One day, Herman Heyn’s 8th grade teacher drew the Big Dipper on the blackboard. She told the class: “Go find it.” That moment instilled passion for astronomy in Mr. Heyn. He wanted to become a scientist when he grew up.
Unfortunately, learning disabilities prevented him from achieving his dream. Instead, he jumped from job to job, never staying in one place longer than three years. Yet, his passion for the stars never faded.
Then one fateful evening in Baltimore with a clear night sky overhead, Mr. Heyn decided to lug his telescope down to a street corner and invite people to check out the moon and distant planets. He also brought along his hat – just to see what would happen.
That night, he made $10. The following night, he made $40. Besides the money, he gained something more valuable: his true calling. For the next 27 years, he practiced street astronomy, earning the affectionate title of “star hustler.”
The story of Mr. Heyn is one of many produced by StoryCorps, an organization whose mission is to “preserve and share humanity’s stories in order to build connections between people and create a more just and compassionate world.” The recorded stories are inspiring, harrowing and often entertaining, exploring themes ranging from love to war to work. (If you’re an avid NPR listener, then you’ve likely heard these stories air every Friday.)
Mr. Heyn’s story and the StoryCorps mission exemplifies an important part of planning for retirement: the act of discovery. For many people, their careers are far removed from their passions. Therefore, retirement becomes the opportunity to pursue one’s passions.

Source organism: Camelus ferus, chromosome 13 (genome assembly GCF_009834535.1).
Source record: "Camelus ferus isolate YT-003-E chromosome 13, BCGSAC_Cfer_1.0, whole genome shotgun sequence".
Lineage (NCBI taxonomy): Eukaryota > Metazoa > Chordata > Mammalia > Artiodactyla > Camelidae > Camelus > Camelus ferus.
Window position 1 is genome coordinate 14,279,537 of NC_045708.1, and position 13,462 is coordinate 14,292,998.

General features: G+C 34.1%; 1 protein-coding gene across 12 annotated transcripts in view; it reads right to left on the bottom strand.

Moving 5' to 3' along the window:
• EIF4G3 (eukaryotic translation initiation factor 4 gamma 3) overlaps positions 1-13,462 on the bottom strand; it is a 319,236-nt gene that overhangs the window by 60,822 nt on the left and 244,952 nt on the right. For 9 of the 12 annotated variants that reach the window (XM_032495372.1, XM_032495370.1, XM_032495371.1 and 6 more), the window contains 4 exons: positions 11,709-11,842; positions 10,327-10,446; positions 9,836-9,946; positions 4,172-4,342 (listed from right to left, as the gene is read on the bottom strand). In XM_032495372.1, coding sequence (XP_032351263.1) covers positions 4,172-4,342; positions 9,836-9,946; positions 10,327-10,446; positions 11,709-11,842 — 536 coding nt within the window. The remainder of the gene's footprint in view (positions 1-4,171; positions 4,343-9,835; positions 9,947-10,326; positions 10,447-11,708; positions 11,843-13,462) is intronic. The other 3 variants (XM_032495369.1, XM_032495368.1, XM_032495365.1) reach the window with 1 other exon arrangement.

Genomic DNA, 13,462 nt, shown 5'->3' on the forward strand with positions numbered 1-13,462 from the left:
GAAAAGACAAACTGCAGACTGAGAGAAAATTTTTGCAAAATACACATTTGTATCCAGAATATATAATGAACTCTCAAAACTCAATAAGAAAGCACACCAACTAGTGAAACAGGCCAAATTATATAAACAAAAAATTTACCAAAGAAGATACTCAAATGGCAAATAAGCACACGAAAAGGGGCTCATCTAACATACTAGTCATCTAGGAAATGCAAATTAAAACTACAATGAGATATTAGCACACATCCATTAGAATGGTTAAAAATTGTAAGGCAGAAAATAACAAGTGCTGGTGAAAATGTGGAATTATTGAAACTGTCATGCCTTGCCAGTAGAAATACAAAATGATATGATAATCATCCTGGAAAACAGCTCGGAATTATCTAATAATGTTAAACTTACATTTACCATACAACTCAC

The challenge is discovering your calling, or rather, your ideal retirement.
Of course, you should simply start saving for retirement as soon as possible. But, without personal goals or dreams in mind, how can you know if you’re making the right financial decisions to live the retirement you want?
To find an answer, you should actually ask yourself many questions. A neat feature is the StoryCorps Question Generator, developed to help aspiring oral historians start conversations. Many of the questions found here are applicable to retirement planning.
Here are some that we think will help you find your calling in retirement:
What was the happiest moment of your life? The saddest?
Who has been the biggest influence on your life? What lessons did that person teach you?
What are the most important lessons you’ve learned in life?
What are you proudest of?
If you could hold on to one memory from your life forever, what would that be?
How has your life been different than what you’d imagined?
How would you like to be remembered?
Do you have any regrets?
What does your future hold?
What did you think you were going to be when you grew up?
What did you want to be when you grew up?
If you could do anything now, what would you do? Why?
Asking yourself personal questions is a crucial part of planning for retirement. When you can visualize your future, you’re better able to determine what specific financial steps you need to take to get there. How much you need to save. How many more years you need to work. Whether you need to save more. What investment strategy makes most sense for you.
The sooner you start and the more time you dedicated to planning your retirement, the less financial headaches and more likely you’ll achieve your financial goals.
The mark of a qualified financial adviser – and an important principle of our firm – is the effort to ask questions. At Advance Capital, our goal is to get to know our clients as well as possible so that we may best help them make the right financial decisions for their personal situation.
If you want to start planning for retirement, take some time to consider the questions above. Or, answer Advance Capital’s Dream Questionnaire that is designed to help you explore your dreams for retirement. Your results will be conveniently emailed to your inbox and you can have a financial adviser contact you to help create a roadmap toward your ideal retirement.